Welcome to the latest edition of This Week in Pensions! We have gathered the best stories about pensions and retirement security from the previous week. This is the news you need to know in the fight for a secure retirement.
Governor Lamont Says Today’s Historic $2.8 Billion Special Pension Payment Is One of the Strongest Fiscal Stability Moves Connecticut Has Made in a Generation. This week, Connecticut made a historic payment toward its unfunded liabilities. The $2.8 billion payment into the pension system ($1.9 billion to the State Employees Retirement Fund and $900 million to the Teachers’ Retirement Fund), triggered by a transfer from Connecticut’s operating surplus into its “rainy day fund”, is the largest in state history. This payment, in addition to the regularly scheduled contributions the state makes to the fund, “is what Connecticut has needed to do for many years and brings the state on firmer financial ground than we’ve seen in a generation,” Governor Ned Lamont said. “For the sake of our future and the future of our children, our administration will continue implementing policies that put Connecticut on the right path to becoming financially stable for the long-term.” According to the Office of Policy and Management (OPM), Connecticut taxpayers will see $6 billion in savings over the next 25 years due to this extra payment. State laws dictate that extra funds must go toward pension liabilities if the budget reserve fund reaches an excess threshold of 15% This is the third year in a row, and the third time since the statute was enacted, that this has happened.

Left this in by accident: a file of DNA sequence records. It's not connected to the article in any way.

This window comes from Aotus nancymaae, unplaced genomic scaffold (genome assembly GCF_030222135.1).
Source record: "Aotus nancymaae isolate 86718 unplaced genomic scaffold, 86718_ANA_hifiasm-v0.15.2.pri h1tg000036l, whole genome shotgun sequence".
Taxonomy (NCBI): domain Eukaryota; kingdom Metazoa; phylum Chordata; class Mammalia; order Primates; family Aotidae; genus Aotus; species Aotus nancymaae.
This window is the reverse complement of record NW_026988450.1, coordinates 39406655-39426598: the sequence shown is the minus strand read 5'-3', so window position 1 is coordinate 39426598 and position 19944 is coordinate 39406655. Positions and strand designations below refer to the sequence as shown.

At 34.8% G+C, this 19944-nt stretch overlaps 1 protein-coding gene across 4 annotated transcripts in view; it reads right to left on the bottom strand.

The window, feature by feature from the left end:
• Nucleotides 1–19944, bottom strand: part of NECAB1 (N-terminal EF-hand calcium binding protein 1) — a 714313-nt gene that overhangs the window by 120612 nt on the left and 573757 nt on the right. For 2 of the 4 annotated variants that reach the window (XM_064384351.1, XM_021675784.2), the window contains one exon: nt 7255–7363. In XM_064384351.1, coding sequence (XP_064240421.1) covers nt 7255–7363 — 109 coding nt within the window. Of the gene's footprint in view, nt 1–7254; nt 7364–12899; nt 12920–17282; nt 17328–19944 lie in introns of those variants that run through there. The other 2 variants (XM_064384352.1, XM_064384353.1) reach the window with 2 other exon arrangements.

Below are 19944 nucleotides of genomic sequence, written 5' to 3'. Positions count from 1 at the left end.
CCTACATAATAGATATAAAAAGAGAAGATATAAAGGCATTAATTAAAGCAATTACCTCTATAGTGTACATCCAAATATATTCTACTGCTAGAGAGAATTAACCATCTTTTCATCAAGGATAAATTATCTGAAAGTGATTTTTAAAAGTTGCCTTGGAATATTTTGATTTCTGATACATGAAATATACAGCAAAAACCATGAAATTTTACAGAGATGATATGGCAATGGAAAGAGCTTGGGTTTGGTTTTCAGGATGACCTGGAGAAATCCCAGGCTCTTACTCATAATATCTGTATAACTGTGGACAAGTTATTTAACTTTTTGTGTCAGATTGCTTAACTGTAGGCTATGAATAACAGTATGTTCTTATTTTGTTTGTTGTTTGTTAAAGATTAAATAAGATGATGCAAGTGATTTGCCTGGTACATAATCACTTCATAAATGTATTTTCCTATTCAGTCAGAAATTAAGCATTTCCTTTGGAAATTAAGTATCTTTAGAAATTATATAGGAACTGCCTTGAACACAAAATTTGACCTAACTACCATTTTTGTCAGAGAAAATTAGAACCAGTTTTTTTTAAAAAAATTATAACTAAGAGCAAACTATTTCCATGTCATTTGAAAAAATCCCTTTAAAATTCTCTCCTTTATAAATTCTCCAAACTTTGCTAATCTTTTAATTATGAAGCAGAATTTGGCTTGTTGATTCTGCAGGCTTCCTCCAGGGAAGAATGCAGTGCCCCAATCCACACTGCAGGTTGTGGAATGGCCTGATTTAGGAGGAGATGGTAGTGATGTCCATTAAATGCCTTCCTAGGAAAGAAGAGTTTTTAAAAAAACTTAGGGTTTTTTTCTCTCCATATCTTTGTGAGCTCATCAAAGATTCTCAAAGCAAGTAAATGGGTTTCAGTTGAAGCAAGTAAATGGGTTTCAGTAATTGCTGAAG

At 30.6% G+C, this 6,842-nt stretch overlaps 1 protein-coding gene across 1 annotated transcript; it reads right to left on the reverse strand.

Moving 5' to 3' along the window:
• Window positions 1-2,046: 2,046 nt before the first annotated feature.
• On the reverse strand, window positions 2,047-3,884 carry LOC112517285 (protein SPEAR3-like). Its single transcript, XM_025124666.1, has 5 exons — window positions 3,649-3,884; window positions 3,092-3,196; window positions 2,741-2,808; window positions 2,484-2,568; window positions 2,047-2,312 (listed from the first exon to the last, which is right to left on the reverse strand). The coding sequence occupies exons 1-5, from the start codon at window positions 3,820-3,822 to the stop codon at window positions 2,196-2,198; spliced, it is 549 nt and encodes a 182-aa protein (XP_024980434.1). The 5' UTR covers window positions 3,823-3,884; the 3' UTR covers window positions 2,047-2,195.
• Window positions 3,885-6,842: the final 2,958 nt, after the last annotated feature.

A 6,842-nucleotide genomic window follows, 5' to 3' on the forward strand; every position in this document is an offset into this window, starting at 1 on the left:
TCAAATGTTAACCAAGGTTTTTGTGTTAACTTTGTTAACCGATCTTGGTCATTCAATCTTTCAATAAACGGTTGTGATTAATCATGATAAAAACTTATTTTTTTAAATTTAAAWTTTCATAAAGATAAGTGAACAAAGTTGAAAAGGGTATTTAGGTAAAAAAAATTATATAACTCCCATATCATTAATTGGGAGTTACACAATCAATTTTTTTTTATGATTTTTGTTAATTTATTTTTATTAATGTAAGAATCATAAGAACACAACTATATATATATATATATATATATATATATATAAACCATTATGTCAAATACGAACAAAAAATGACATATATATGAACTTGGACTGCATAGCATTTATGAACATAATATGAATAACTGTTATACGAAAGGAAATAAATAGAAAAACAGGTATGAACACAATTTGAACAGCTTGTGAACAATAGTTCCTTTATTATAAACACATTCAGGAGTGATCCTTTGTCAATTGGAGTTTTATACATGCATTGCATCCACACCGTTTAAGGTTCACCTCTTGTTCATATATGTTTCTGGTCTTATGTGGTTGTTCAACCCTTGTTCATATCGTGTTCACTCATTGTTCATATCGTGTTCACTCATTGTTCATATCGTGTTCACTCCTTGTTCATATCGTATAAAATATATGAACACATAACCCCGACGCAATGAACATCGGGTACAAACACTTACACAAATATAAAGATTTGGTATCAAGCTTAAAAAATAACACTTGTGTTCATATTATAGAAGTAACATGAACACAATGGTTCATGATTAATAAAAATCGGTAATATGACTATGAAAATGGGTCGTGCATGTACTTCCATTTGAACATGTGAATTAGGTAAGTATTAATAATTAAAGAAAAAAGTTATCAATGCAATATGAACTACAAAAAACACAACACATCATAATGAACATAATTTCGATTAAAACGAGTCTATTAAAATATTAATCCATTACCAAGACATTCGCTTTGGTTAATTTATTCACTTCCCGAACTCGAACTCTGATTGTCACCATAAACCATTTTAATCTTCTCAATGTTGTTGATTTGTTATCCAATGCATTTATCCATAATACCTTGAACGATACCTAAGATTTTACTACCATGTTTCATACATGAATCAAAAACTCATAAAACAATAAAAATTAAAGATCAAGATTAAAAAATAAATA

Committee looks to retirees as a way to fill teaching positions by Eileen O’Grady. This week, a legislative committee dedicated to addressing New Hampshire’s teacher shortages began their study into finding solutions. The Committee to Study New Hampshire Teacher Shortages and Recruitment is looking toward retired teachers and students currently enrolled in Education programs as part of the solution. “We’d like to understand better the capability of retired teachers, educators, to come back into the profession to help districts fill the vacancies that currently exist,” said committee chair, Senator Jay Kahn. “There are examples of educators who would like to do that, and in fact are doing that out of state. What kind of limitations currently exist to their coming back into the profession?” While New Hampshire teachers didn’t leave at the same rates that teachers in other states did during the Great Resignation, their starting salaries lag behind nearby Massachusetts, but above nearby Maine. AFT-NH president Deb Howes said, “New Hampshire teachers make about 19% less than their college-educated, non-teaching counterparts.” Aside from fair pay and other benefits, the promise of a pension can attract new teachers into the education profession.
Be sure to check back in next Friday for the latest news in the fight for a secure retirement!